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Hunan (湖南 Pinyin: H'nn) is a province of China, located in the middle reaches of the Yangtze River and south of the Dongting Lake (hence the name Hunan, meaning "south of the lake"). Hunan is sometimes called "Xiang" for short, after the Xiang River which runs through the province. Hunan covers an area of 211,800 km and has a population of 64.40 million (2000 population census). Changsha is the capital.

Province Abbreviation(s): Xiang (湘)
Capital Changsha
 - Total
 - % water
Ranked 10th
210,500 km²
 - Total (2000)
 - Density
Ranked 7th
Administration Type Province

Table of contents
1 Administration
2 History
3 Geography
4 Economy
5 Demographics
6 Culture
7 Tourism
8 Colleges and universities


There are 13 prefecture-level cities directly under the provincial juridiction (Changde, Changsha, Chenzhou, Hengyang, Huaihua, Loudi, Shaoyang, Xiantang, Yiyang, Yongzhou, Yueyang, Zhangjiajie and Zhuzhou), 1 autonomous prefecture,the Xiangxi, and 122 counties.


Hunan entered the written history of China around 350 BC, when under the emperors of the Zhou dynasty it became part of the state Chu Empire (Chu State). Until then Hunan was a land of primeval forests, occupied by the Miao, Tujia, Tung (Dong) and Yao peoples, but starting at this time and for hundreds of years thereafter it was a magnet for migration of Han Chinese from the north, who cleared most of the forests and began farming rice in the valleys and plains. To this day, many of the small villages in Hunan are named after the Han families which originally settled there.

Hunan, was, together with Hubei, Guangdong and Guangxi, forming the province of Huguang (湖廣) till Qing dynasty.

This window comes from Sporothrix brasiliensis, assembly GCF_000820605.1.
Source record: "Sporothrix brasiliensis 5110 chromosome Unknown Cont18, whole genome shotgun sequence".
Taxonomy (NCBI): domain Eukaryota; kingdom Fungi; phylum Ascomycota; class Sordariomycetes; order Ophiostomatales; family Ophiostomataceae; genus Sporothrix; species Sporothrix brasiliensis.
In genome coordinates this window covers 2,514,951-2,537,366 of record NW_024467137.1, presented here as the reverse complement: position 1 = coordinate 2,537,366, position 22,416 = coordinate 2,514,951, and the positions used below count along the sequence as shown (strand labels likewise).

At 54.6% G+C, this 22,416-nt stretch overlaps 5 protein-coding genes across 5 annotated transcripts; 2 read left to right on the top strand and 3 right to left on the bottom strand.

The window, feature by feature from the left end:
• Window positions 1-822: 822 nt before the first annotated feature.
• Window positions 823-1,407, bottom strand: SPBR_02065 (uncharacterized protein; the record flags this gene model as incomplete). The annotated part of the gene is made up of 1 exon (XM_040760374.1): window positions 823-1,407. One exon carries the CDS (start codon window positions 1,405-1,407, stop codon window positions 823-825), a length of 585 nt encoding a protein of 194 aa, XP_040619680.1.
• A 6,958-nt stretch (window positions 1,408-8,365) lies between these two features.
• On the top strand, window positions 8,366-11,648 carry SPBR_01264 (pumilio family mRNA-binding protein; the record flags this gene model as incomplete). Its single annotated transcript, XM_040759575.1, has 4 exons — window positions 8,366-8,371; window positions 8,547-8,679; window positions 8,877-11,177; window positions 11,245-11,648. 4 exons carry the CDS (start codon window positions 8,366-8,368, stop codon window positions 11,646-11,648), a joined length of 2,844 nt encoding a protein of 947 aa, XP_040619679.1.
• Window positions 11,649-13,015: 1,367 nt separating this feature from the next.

Hunan became an important communications center from its position on the Yangzi River (Changjiang) and on the Imperial Highway constructed between northern and southern China. Its land produced grain so abundantly that it fed many parts of China with its surpluses. The population continued to climb until, by the 19th century, Hunan was overcrowded and prone to peasant uprisings.

The Taiping Rebellion (Taiping Tianguo Peasants Uprising or Peaceful Heaven Peasants Uprising) which began to the south in Guangxi Province in 1850 spread into Hunan and then further eastward along the Yangzi River valley, but ultimately it was a Hunanese army under Zeng Guofan which marched to Nanjing and put down the uprising in 1864. Hunan was relatively quiet until 1910 when there were uprisings against the crumbling Qing dynasty, which were followed by the Communist's Autumn Harvest Uprising of 1927 led by Hunanese native Mao Zedong. The Communists maintained a guerilla army in the mountains along the Hunan-Jiangxi border until 1934, when under pressure from the Nationalist (Kuomintang, KMT) forces they began the famous Long March to bases in Shaanxi Province. After the departure of the Communists, the KMT army fought against the Japanese, defending the capital Changsha until it fell in 1944. Hunan was relatively unscathed by the civil war that followed the defeat of the Japanese in 1945, and in 1949 the Communists returned once more as the Nationalists retreated southward.

Being Mao Zedong's home province, Hunan supported the Cultural Revolution of 1966-1976, and was slower than most provinces in adopting the reforms implemented by Deng Xiaoping in the years that followed Mao's death in 1976.


Hunan Province is located on the south bank at mid-stream of the Yangtze River (Changjiang, 长江), it is far 1000 km away from Shanghai, 1200 km away from Beijing, and 500 km away from Guangzhou. The neighboring provinces are Hubei, Chongqing Municipality, Guizhou, Guangxi, Guangdong and Jiangxi.

Hunan is situated between 109-114 east longitude and 20-30 north latitude. The east, south and west sides of the province are surrounded by mountains and hills. The mountains and hills occupy more than 80% of the area and the plain comprises less than 20% of the whole province.

The Xiangjiang, the Zijiang, the Yuanjiang and the Lishui Rivers converge on the Yangtze River at Lake Dongting (Dongting Hu, 洞庭湖) in the north of Hunan. The center and northern parts are somewhat low and a U-shaped basin is formed with Lake Dongting as its center. Most of Hunan Province lies in the basins of four major tributaries of the Yangtze River.



As of the 2000 census, the population of Hunan is 64,400,700 consisting of 41 ethnic groups. Its population grew 6.17% (3,742,700) from its 1990 levels. According to the census, 89.79% (57,825,400) identified themselves as Han people, 10.21% (6,575,300) as minority groups. The minority groups are Tujia, Miao, Dong, Yao, Hui, Bai,Zhuang, Uighurs and so on.



Colleges and universities